NATO Secretary-General Jens Stoltenberg on Monday said the military alliance is poised to increase the number of its high-readiness forces to well over 300,000 as part of what he described as “the biggest overhaul of collective defense and deterrence since the Cold War.”
His comments come as NATO leaders prepare to convene in Madrid, Spain this week to decide on the so-called Strategic Concept, the 30-member alliance’s most important document.
The text, which is updated roughly every decade, will reaffirm NATO’s values, provide a collective assessment of the security challenges and act as a guide to the group’s future political and military development.
Stoltenberg repeated the alliance’s intention to recognize Russia as the “most significant and direct threat” to security in the wake of President Vladimir Putin’s onslaught in Ukraine.
“Our NATO Summit in Madrid this week will be transformative with many important decisions, including on a new Strategic Concept for a new security reality,” Stoltenberg said at a press conference.
“We will transform the NATO Response Force and increase the number of our high readiness forces to well over 300,000,” he added.
This pledge reflects an increase of some 650% given that NATO’s enhanced Response Force currently comprises around 40,000 troops.
“These troops will exercise together with home defense forces, and they will become familiar with local terrain facilities … so that they can respond smoothly and swiftly to any emergency,” Stoltenberg said.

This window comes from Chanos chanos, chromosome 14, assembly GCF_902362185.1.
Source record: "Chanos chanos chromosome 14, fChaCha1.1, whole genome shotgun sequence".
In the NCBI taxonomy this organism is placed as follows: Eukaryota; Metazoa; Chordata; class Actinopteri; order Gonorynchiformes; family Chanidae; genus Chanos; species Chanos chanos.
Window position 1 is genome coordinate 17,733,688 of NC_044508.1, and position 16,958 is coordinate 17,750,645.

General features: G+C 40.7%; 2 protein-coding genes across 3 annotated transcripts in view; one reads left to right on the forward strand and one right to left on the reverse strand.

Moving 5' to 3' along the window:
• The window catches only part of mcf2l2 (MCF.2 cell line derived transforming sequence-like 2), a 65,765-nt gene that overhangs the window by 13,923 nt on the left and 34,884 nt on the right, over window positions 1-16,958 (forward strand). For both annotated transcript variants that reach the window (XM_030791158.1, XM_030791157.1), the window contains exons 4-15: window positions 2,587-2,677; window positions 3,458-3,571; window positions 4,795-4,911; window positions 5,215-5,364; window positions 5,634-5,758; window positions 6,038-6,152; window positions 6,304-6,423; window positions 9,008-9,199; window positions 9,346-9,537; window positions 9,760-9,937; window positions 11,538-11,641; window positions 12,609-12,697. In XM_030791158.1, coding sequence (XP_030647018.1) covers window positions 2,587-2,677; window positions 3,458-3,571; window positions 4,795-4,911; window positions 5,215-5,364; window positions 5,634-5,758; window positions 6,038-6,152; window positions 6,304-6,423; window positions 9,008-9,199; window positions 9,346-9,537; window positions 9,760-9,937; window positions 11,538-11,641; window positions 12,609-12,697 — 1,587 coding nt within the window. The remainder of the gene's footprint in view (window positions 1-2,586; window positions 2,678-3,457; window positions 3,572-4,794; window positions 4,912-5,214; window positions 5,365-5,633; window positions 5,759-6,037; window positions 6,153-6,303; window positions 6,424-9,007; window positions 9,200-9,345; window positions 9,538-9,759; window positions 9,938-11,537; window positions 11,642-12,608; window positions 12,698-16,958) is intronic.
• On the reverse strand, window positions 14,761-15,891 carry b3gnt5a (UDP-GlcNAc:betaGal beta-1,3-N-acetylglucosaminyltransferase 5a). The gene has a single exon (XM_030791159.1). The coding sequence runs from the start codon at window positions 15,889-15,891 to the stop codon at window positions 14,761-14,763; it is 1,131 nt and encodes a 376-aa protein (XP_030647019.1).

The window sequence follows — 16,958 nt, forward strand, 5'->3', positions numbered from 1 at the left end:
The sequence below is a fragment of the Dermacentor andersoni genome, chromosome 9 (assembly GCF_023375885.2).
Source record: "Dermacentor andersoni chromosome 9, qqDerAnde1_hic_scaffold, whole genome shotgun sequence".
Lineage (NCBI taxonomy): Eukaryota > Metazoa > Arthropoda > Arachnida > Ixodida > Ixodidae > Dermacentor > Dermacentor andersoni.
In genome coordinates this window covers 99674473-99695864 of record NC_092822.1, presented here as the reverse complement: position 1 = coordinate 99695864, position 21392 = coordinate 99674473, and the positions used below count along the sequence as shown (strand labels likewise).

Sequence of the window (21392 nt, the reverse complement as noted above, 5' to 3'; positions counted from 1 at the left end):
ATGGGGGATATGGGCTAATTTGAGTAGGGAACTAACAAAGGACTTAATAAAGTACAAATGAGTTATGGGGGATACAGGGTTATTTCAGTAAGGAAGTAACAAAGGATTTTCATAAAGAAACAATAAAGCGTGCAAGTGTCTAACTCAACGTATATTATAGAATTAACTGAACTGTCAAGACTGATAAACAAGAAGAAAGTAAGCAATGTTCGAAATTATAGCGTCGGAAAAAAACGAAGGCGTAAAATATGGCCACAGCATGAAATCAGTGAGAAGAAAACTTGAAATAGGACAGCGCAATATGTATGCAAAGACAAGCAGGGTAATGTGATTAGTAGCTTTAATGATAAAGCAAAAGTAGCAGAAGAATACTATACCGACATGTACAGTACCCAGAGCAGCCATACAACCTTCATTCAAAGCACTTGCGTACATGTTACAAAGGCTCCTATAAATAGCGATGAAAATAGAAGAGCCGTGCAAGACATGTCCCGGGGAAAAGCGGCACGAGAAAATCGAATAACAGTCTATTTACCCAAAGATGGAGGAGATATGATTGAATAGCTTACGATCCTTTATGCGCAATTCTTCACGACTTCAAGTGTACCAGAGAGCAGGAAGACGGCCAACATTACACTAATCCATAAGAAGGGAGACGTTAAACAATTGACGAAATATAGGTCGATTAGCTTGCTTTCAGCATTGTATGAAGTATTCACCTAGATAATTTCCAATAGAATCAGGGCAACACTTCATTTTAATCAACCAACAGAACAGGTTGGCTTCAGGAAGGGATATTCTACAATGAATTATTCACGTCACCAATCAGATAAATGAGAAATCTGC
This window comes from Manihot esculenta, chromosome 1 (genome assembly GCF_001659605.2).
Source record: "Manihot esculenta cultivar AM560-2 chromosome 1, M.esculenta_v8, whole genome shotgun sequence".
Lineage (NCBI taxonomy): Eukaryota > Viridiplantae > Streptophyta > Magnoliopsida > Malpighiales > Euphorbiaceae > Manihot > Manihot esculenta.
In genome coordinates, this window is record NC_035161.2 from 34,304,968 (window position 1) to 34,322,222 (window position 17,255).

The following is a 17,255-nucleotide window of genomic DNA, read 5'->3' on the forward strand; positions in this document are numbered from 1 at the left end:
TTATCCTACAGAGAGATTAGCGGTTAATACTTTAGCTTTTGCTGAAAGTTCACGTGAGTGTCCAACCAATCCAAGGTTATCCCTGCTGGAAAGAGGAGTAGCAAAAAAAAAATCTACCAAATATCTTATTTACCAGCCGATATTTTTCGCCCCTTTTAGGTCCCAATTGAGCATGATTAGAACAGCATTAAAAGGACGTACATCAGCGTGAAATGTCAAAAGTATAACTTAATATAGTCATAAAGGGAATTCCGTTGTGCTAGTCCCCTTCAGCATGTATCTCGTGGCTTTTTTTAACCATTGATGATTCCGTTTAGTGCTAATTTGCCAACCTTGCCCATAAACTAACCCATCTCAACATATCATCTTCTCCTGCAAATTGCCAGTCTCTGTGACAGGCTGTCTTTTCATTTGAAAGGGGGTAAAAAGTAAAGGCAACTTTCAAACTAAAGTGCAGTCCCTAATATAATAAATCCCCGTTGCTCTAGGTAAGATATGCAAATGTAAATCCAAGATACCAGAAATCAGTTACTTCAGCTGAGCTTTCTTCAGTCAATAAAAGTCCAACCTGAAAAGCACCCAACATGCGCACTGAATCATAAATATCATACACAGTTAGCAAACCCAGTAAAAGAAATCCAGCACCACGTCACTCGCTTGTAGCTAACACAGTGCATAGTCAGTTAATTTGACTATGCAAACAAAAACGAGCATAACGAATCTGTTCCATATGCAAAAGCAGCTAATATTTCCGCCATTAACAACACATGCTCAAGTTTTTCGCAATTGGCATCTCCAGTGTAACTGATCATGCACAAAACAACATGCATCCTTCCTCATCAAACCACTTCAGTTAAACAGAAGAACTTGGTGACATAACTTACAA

‘Deterrence by denial’
It follows a coordinated appeal from Russia’s neighbors to shore up the defenses on Europe’s eastern flank. The Baltic nations of Estonia, Latvia and Lithuania have said Russia’s invasion of Ukraine requires a fundamental change to NATO’s existing military construct.
The three countries, all members of NATO and the European Union, have repeatedly called on NATO to provide a substantial increase in the number of foreign troops stationed in the region and to rethink the alliance’s existing “tripwire” approach.
Instead, Estonia’s foreign ministry has pushed for a “deterrence by denial” strategy. Such a shift could see NATO significantly bolster the number of allied forces in Europe’s eastern flank to ensure that Estonia, Latvia and Lithuania can credibly fight to protect their territories in the event of a Russian invasion while awaiting reinforcement from the broader alliance.
“At the summit, we will strengthen our forward defenses. We will enhance our battle groups in the eastern part of the alliance up to brigade levels,” Stoltenberg said, noting that the military buildup would also require further investment from NATO members.
Commenting on newly released defense spending figures, Stoltenberg said 2022 will mark the eighth consecutive year of increased spending across European allies and Canada.
By year-end, Stoltenberg said they will have invested “well over” $350 billion extra since the group’s Defense Investment Pledge in 2014. This refers to NATO’s agreement for its allied members to spend at least 2% of gross domestic product on defense within a decade.
Stoltenberg said the 2% benchmark was “increasingly considered a floor, not a ceiling.”
Alongside a focus on Russia, Stoltenberg said NATO’s updated Strategic Concept would address China for the first time “and the challenges that Beijing poses to our security, interests and values.”
“It will also cover our evolving approach to a number of other threats and challenges, including terrorism, cyber and hybrid,” he added.
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